"In 23 ILP, Judgments § 165, it is said:

"`Although it is the policy of the law to give the parties to an action every reasonable opportunity to present their cause of action or defense, a judgment imports solemnity and stability, and hence will not be lightly disturbed, and will be opened or set aside only for good cause. An order of vacation must have some basis for its entry.'"

"In Guth v. People, 402 Ill. 286, 83 N.E.2d 590, the court held that the provisions of a writ of error coram nobis is limited and that it is not designed for the purpose of providing a means for general review of matters occurring in the trial court. Its purpose is to obtain relief from errors of fact of such character as would have prevented the entry of judgment. In Williams v. Pearson, 23 Ill.2d 357, 177 N.E.2d 856, it is stated that the purpose of the petition is not to relieve a party from the consequence of his own mistake or negligence; and in City of Chicago v. Roth, 322 Ill. App. 696, 54 N.E.2d 657, it is held that such a petition may not be used as a substitute for an appeal."

It is urged that the trial court would not have fixed the fees as he did had he known of the limited authority of plaintiffs' attorneys. This issue is not before us. The motion to vacate the judgment filed within 30 days did not mention it. The petition under CPA 72 does not mention it. It is clear from this record that the trial court followed the guidelines long established by the courts of this State for judgments by confession. The fees conform to the schedule of fees adopted by the Ford County Bar Association. Surely the term "reasonable fees" means the fees usually charged for like or similar services by lawyers in the area. Nothing in this record contravenes or disputes this principle. The record is silent as to what evidence the trial court heard in fixing the fees or what it knew or did not know about the extent of the employment. There is nothing in the record suggesting that the fees would have been less had the limited authority been known to the court nor that such was the established practice in Ford County. We cannot operate in a vacuum.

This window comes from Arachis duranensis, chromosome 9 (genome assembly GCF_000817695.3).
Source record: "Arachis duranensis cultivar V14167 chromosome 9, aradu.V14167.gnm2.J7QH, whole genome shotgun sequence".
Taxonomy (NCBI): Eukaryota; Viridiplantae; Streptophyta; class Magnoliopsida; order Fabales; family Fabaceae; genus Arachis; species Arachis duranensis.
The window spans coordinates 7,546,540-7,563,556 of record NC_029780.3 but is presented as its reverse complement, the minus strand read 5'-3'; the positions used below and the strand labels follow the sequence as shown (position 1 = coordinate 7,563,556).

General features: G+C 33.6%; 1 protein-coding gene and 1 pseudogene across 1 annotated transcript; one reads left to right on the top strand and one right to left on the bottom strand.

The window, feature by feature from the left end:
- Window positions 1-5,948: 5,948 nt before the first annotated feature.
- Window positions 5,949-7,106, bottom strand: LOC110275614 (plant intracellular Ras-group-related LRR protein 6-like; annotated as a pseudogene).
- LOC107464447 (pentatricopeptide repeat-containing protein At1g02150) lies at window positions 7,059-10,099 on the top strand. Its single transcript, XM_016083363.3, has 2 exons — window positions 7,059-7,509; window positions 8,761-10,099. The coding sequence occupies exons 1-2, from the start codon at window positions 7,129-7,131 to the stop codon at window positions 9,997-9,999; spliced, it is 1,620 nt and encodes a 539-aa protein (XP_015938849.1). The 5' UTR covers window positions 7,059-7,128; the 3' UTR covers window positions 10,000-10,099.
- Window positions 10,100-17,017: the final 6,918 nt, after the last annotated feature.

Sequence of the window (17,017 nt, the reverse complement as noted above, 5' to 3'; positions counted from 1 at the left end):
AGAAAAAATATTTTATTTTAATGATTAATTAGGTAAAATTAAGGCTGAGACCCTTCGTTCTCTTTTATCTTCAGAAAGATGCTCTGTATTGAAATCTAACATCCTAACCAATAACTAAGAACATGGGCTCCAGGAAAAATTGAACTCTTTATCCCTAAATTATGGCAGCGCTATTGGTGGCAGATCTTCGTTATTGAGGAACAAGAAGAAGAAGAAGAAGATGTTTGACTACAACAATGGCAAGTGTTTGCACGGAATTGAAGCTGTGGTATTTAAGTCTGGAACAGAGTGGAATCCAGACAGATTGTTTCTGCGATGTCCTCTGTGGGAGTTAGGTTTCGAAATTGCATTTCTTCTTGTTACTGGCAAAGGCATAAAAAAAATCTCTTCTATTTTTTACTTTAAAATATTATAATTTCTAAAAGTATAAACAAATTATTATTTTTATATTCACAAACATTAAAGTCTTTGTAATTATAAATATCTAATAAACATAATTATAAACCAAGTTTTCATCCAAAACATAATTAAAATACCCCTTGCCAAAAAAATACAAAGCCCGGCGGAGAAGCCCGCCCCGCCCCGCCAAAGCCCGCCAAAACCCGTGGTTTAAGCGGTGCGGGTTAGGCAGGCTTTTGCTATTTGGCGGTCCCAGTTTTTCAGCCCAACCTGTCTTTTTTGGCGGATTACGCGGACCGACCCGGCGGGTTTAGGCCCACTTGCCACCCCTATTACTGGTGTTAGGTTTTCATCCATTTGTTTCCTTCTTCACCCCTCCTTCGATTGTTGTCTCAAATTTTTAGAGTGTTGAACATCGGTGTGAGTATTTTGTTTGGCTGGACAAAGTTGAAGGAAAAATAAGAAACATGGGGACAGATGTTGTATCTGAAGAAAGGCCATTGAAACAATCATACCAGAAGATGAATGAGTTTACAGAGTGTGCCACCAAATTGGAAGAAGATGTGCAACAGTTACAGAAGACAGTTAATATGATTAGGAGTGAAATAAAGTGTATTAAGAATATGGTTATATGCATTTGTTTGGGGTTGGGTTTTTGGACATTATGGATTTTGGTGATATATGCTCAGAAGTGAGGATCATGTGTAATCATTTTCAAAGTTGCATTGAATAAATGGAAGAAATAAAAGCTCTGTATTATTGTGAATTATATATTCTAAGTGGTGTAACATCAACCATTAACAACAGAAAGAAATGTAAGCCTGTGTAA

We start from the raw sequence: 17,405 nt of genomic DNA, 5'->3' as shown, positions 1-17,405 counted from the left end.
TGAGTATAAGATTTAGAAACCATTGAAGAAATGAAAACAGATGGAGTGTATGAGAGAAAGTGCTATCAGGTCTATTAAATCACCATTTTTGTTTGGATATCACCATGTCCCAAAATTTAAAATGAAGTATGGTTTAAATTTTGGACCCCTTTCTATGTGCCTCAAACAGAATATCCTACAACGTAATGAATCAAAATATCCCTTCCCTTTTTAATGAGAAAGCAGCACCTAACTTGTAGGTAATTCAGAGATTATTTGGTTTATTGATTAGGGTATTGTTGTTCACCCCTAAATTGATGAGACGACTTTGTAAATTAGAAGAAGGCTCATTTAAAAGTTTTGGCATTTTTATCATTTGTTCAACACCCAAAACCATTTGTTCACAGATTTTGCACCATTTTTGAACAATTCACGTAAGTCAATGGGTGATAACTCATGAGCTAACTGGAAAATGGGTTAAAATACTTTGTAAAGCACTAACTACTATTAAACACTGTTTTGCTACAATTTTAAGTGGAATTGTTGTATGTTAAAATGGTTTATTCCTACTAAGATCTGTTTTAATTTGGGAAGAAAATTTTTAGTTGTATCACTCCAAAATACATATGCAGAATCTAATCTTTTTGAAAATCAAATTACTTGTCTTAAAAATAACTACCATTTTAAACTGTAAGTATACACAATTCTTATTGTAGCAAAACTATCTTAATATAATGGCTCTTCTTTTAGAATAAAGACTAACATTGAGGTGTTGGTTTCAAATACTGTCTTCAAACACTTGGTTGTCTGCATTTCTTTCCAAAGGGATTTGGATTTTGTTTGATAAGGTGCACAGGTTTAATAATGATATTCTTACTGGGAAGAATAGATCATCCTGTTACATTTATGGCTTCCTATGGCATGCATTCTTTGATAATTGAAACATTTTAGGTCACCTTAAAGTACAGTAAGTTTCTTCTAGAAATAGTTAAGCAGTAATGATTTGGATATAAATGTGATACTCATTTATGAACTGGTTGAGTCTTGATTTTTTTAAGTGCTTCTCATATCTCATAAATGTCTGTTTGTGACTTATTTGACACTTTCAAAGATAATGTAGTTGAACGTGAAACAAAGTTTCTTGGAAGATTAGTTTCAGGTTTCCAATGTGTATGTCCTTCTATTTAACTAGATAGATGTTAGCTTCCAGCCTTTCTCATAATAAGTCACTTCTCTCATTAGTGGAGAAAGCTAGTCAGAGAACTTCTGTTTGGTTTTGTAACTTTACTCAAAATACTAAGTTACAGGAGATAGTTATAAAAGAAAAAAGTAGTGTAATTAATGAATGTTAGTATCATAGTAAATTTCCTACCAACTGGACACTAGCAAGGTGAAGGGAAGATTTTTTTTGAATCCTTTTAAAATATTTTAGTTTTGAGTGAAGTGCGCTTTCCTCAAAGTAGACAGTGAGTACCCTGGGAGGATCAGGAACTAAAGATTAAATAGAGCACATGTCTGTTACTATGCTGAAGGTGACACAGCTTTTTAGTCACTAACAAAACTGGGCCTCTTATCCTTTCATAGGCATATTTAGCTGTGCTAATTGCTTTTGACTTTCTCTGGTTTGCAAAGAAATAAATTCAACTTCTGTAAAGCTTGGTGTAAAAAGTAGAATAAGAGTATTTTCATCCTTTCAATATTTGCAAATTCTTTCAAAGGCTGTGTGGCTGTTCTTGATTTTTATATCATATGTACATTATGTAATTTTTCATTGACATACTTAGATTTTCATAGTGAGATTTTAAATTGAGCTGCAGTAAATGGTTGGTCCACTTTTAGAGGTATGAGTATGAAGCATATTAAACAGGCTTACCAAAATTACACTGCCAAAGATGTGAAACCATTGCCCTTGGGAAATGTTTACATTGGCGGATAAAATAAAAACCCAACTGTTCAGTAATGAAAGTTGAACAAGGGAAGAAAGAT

We would further note that the amount of the fees was known to the defendants when they filed their motion to vacate and for leave to plead. The attorney fees were not mentioned. The petition under CPA 72 mentions no fact which if known to the court would have precluded entry of the judgment. The issue now argued is notable for its absence from the pleadings. "A petition under section 72 of the Civil Practice Act is therefore the filing of a new action; and it is necessary, as in any civil case, that the petitioner allege and prove a right to the relief sought. . . ." Brockmeyer v. Duncan, 18 Ill.2d 502, 505, 165 N.E.2d 294. There is neither proof nor allegations to support the position now taken by the petitioners. There is no showing of fraud or persuasive equitable reasons which misled or misguided the trial court in fixing fees originally nor were the defendants deprived of any defense through any action on the part of plaintiffs or their attorneys. CPA 72 is not available to raise the issue now argued. In our judgment, the issue might properly have been presented in the original motion to vacate filed within 30 days had it been timely presented or raised.

Accordingly, the judgment must be and it is affirmed.

Affirmed.

TRAPP, P.J. and CRAVEN, J., concur.

19661103